Friday, 12 November 2010

Expert Excellence featuring Robin Pascoe

Welcome to second instalment to our Expert Excellence series. This week, we have four-time author and expat expert, Robin Pascoe sharing her insight into the use of social media as a training tool for expats.

We hope you enjoy her post as much as we did.

Using Social Media to Train Expats

Social media has dramatically changed the lives of expats young and old, helping them to make new social connections and keep in touch with old ones.

But what about the use of social media—popular sites such as Twitter, Facebook, YouTube, LinkedIn—in pre-departure training for international assignments? Not only do these tools help spread the word about valuable resources, they are also convenient in today’s busy world where scheduling training sessions can often be difficult.

“I think nothing is as effective as live classroom training, but video training is a definite second best,” believes expat coach Heather Markel of Culture Transition. Heather uses videos, blog postings, Twitter and other platforms to prepare her clients.

“There’s no way to prevent trainees from doing something else if they are on a video conference or phone call. That’s the main reason why some of those methods can be less effective,” she notes, adding that fighting participant’s multi-tasking can often be a huge challenge for trainers.

“For participants who are fully focused, video and online training can be an excellent resource,” says Markel.

MoveOne Relocation has the most ambitious collection of on-line videos for training expats in the practicalities of international relocation globally.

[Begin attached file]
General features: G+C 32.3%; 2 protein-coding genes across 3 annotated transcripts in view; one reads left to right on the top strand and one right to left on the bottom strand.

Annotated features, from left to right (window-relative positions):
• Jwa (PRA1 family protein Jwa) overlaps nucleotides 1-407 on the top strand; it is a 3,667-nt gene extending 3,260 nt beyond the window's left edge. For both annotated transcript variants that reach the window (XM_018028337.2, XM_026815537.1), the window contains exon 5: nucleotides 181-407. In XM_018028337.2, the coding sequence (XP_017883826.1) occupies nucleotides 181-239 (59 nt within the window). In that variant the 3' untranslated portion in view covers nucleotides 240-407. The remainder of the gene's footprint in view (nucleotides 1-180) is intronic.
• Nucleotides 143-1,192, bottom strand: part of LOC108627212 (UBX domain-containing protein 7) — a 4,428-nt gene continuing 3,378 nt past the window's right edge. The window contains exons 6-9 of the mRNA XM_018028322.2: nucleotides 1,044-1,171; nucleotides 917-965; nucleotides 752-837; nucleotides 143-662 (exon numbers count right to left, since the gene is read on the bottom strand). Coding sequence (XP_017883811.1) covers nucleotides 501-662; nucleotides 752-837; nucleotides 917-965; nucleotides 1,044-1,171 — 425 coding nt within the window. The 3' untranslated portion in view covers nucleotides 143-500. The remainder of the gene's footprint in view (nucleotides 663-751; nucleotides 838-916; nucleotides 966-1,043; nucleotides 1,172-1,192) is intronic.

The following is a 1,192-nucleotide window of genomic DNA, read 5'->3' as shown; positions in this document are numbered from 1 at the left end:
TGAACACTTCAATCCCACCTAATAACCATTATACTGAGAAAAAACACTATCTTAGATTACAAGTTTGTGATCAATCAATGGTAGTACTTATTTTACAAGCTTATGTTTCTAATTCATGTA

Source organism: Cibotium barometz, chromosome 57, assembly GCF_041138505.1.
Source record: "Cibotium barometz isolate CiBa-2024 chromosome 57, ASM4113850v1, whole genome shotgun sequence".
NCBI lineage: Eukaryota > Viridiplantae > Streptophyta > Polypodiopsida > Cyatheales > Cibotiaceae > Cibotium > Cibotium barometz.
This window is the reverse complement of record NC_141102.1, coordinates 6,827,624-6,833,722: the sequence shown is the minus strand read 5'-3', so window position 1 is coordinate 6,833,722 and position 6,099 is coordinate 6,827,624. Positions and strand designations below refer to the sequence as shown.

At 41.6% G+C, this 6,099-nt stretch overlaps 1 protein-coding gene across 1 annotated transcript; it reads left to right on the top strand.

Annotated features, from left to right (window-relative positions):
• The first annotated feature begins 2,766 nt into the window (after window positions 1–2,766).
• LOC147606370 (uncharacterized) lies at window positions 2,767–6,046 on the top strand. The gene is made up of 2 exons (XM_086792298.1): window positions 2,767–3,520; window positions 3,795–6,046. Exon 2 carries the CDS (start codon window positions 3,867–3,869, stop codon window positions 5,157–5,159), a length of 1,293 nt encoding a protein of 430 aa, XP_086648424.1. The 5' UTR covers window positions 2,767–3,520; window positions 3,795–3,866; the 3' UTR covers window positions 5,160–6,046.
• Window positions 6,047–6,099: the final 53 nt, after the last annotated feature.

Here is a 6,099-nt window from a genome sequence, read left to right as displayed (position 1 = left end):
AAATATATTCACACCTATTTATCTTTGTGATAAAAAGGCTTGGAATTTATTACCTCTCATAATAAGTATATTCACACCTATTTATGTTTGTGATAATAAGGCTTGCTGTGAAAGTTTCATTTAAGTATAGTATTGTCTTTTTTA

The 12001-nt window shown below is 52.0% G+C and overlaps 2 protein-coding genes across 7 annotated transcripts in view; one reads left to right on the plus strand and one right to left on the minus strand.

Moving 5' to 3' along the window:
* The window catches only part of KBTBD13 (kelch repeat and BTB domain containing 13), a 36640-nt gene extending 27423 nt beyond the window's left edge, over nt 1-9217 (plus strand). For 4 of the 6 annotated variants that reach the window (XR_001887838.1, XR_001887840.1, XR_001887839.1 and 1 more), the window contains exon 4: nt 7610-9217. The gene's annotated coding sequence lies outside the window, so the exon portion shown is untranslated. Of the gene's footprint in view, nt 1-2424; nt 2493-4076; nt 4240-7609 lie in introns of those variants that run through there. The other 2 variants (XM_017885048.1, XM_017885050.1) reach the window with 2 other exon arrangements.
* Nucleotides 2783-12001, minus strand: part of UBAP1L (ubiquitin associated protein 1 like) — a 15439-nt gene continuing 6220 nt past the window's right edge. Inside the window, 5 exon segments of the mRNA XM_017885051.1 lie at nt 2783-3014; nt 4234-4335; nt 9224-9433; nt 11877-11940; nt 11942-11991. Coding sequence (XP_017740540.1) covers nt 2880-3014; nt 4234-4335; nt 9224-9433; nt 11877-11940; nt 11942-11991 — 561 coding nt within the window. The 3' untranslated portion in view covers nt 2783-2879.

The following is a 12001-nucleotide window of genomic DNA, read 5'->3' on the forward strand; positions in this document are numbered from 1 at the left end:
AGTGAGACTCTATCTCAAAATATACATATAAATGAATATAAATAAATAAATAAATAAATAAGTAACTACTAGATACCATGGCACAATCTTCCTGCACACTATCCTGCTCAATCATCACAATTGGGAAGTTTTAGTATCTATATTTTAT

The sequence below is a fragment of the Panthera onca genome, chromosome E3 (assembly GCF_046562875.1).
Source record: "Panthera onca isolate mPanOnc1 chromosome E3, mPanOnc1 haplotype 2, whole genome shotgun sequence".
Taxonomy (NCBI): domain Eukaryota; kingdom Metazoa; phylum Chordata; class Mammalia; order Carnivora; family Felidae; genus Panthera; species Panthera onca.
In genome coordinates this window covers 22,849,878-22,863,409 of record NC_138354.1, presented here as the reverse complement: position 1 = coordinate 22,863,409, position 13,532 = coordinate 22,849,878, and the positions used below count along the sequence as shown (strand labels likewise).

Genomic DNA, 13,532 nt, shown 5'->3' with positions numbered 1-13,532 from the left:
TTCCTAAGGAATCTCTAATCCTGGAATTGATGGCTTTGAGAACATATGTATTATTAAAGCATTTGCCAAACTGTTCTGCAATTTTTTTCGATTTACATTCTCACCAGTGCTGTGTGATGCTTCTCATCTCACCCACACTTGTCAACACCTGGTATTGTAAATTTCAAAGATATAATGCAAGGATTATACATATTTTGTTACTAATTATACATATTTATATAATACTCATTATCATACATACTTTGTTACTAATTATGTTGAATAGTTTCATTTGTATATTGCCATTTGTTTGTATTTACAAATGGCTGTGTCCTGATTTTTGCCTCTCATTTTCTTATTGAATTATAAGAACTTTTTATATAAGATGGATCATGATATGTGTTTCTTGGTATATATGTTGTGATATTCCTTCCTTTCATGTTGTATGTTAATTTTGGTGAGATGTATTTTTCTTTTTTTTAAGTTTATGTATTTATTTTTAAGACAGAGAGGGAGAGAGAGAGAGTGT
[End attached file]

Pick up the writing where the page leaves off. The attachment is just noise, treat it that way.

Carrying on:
Videos include interviews with other expats and specialists regarding schools, moving pets, health care facilities, and just about everything else under the sun in short video bursts.

MoveOne also created specific City Guides to answer as many unanswered questions as possible before an expat has even arrived at their destination.

“We are not only telling them what they need to know for a successful, informed move,” says Camilla Zalka of MoveOne. “We are showing them as well. We believe that eases any hesitations they may be feeling.”

If you want to ask a direct question and have it answered. Try International Living, a large and popular expat website that has uploaded more than 100 videos to YouTube.

Internet radio is also coming on strong with the growing popularity of programs on Expatstradio “You can listen anytime, anywhere and get involved at a level that suits you,” says Expatsradio’s media director Peter Anstis.

“It’s not like a phone call you need to schedule or having to sit down and write a letter. It’s all at your fingertips instantly when required,” he says.

Expatsradio has developed many briefing-related shows, including a program about culture shock with host Margarita Gokun Silver of Global Coach Center.

“Social media helps train expats for international assignments because it also allows for so many perspectives and opinions and experiences to be shared on any one subject,” says Silver.

“An expat who is about to go to another country, can receive great insights and learning just by listening to many different people out there.”

About the author

Robin Pascoe is the author of four widely-used books for expatriate families. She recently posted a global video lecture tour on the content of her books at her popular website.

You can also follow Robin on Twitter @expatexpert

1 comment:

  1. Robin,
    Thank you for this great article with a lot of useful resources I recommend to all expats or expat-to be. There is definitively a trend on using online interactive training tools like webminars, podcats and teleseminars. But for me the #1 benefit of social media is to meet people online and then make real connections and friends even before moving to your target country.


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